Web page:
Now, to be completely clear, this works. This is good, semantic, clean code, and this is pretty well the way that everyone who writes this sort of thing checks if a number is in the Mandelbrot set. That being said, something about this always irked me. The issue that I had with this imperative approach was that I felt like the Mandelbrot set had this sort of elegant recursive series at its heart that was lost when translating it into purely imperative code. This immediately made me think of iterators, a major feature in Rust and in functional programming in general. My immediate instinct was that I should be able to create some iterator that always returns fcf_c of its previous element. That would be an elegant solution that would respect the recursive, sequential nature of the definition of the set. The first thing to do was to define some struct that would act as my iterator, which would have to take some form like

struct MandelbrotIterator {
    z: Complex<f64>,
    c: Complex<f64>
}

This effectively encapsulated what I needed for this iterator: a way of keeping track of the current value of zz while computing the subsequent one, and the value cc that we need to define fcf_c. It was then easy to quickly implement a method to create a new instance of this struct which could be used to compute whether or not a point was in the Mandelbrot set, which looked like

impl MandelbrotIterator {
    fn new(c: Complex<f64>) -> Self {
        MandelbrotIterator {
	    z: Complex::new(0.0, 0.0),
	    c
	}
    }
}

With this simple definition out of the way, all I had to do was implement Rust’s Iterator trait, and I’d have a full-fledged, honest-to-goodness Mandelbrot set iterator on my hands. This was similarly not too difficult, and was a simple matter of

impl Iterator for MandelbrotIterator {
    type Item = Complex<f64>;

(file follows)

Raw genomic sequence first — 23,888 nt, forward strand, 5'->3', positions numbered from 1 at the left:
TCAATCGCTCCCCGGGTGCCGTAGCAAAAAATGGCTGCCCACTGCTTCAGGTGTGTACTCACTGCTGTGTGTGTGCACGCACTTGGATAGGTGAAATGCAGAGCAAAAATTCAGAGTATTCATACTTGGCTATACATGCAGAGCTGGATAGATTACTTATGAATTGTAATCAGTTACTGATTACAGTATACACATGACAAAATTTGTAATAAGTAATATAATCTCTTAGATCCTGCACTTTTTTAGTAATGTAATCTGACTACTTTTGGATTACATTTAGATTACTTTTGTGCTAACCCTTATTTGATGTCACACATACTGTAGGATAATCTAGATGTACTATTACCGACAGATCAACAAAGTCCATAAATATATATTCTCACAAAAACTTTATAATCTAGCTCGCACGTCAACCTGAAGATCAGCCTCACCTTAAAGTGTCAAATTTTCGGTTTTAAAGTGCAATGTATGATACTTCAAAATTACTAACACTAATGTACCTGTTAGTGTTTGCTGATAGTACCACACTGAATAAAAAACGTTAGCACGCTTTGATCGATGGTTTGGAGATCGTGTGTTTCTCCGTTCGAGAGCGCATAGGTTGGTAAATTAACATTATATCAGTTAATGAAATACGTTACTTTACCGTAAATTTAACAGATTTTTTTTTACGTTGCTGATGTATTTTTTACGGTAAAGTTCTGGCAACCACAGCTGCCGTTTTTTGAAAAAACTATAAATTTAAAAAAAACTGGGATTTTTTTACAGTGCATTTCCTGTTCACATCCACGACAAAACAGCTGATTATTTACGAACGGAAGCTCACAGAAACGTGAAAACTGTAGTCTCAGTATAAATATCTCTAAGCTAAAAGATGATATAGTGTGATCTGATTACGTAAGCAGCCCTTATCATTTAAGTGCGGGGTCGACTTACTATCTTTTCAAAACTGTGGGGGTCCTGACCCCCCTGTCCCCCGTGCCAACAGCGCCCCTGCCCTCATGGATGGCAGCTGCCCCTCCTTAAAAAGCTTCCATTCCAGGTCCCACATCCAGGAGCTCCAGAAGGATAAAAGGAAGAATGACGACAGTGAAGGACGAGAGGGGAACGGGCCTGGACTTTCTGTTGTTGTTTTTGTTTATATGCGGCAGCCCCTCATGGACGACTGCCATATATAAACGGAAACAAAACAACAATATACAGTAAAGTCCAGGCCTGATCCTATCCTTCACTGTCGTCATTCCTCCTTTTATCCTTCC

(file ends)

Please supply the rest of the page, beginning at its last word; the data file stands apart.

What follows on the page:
fn next(&mut self) -> Option<Complex<f64>> {
    	let item = self.z;
	self.z = self.z.powu(2) + self.c;
	Some(item)
    }
}

This gives our function for determining whether or not is in the Mandelbrot set a new, and I think much more mathematically elegant, form:

fn in_mandelbrot(c: Complex<f64>, max_iter: usize) -> bool {
    !MandelbrotIterator::new(c)
        .take(max_iter)
	.any(|z| z.norm() > 2.0)
}

I personally think that this is a very clean, elegant expression of the idea behind the Mandelbrot set in programmatic form: given this specific sequence defined by cc, look at some number of the elements of the sequence, depending on how precise you want to be, and if any of those elements have a magnitude greater than 22, cc is not in the Mandelbrot set.

While it’s not strictly relevant to the ideas at play here, it turns out that this idea of an iterator whose elements are computed based on their preceding element is so common that there is a provision for it in the standard library, which you can read up about here.

Now, my goal in writing this certainly isn’t to suggest that this is how people should be writing these sorts of things, or that functional programming is the One True Way™, but rather to encourage people to look for opportunities for elegance in the code they write. Not only is it rewarding and fun, but you just might wind up learning something new!

Thanks for reading my little spiel about math and programming! If you’re interested in the code that I discussed here, you can find the whole Mandelbrot-generating CLI that I wound up writing in this GitHub repo. If you’d like to see a video that I made using the images produced by the CLI, check out this YouTube video. Finally, if you’d like to see an unreasonably large picture of the Mandelbrot set (65536 x 65536 pixels) generated with the CLI, check it out here (warning: may crash web browsers).